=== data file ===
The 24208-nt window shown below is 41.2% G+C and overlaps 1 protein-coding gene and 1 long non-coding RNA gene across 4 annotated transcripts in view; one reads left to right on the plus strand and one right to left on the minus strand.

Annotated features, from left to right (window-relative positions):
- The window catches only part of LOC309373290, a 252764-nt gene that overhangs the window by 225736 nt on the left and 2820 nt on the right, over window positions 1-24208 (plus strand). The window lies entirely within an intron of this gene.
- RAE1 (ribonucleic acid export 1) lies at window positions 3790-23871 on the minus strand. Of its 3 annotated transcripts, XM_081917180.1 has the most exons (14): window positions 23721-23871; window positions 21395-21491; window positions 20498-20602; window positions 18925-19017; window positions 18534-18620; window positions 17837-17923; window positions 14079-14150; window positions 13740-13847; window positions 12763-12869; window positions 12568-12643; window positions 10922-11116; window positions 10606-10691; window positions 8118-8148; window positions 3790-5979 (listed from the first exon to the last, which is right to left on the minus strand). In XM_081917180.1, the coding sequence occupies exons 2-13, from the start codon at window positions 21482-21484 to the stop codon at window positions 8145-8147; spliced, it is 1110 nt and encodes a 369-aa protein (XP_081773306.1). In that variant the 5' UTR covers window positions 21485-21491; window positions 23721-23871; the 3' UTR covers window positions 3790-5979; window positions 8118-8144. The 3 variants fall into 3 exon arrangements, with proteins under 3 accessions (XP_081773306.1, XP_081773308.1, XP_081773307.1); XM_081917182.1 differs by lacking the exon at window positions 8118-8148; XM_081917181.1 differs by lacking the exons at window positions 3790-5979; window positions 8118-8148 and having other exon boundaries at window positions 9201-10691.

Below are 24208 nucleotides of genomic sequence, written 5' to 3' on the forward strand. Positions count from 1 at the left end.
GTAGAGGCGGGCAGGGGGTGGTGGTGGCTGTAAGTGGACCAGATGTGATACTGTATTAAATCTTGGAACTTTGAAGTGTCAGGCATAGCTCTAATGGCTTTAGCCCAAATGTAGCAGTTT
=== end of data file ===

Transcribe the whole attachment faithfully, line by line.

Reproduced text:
The 24208-nt window shown below is 41.2% G+C and overlaps 1 protein-coding gene and 1 long non-coding RNA gene across 4 annotated transcripts in view; one reads left to right on the plus strand and one right to left on the minus strand.

Annotated features, from left to right (window-relative positions):
- The window catches only part of LOC309373290, a 252764-nt gene that overhangs the window by 225736 nt on the left and 2820 nt on the right, over window positions 1-24208 (plus strand). The window lies entirely within an intron of this gene.
- RAE1 (ribonucleic acid export 1) lies at window positions 3790-23871 on the minus strand. Of its 3 annotated transcripts, XM_081917180.1 has the most exons (14): window positions 23721-23871; window positions 21395-21491; window positions 20498-20602; window positions 18925-19017; window positions 18534-18620; window positions 17837-17923; window positions 14079-14150; window positions 13740-13847; window positions 12763-12869; window positions 12568-12643; window positions 10922-11116; window positions 10606-10691; window positions 8118-8148; window positions 3790-5979 (listed from the first exon to the last, which is right to left on the minus strand). In XM_081917180.1, the coding sequence occupies exons 2-13, from the start codon at window positions 21482-21484 to the stop codon at window positions 8145-8147; spliced, it is 1110 nt and encodes a 369-aa protein (XP_081773306.1). In that variant the 5' UTR covers window positions 21485-21491; window positions 23721-23871; the 3' UTR covers window positions 3790-5979; window positions 8118-8144. The 3 variants fall into 3 exon arrangements, with proteins under 3 accessions (XP_081773306.1, XP_081773308.1, XP_081773307.1); XM_081917182.1 differs by lacking the exon at window positions 8118-8148; XM_081917181.1 differs by lacking the exons at window positions 3790-5979; window positions 8118-8148 and having other exon boundaries at window positions 9201-10691.

Below are 24208 nucleotides of genomic sequence, written 5' to 3' on the forward strand. Positions count from 1 at the left end.
GTAGAGGCGGGCAGGGGGTGGTGGTGGCTGTAAGTGGACCAGATGTGATACTGTATTAAATCTTGGAACTTTGAAGTGTCAGGCATAGCTCTAATGGCTTTAGCCCAAATGTAGCAGTTT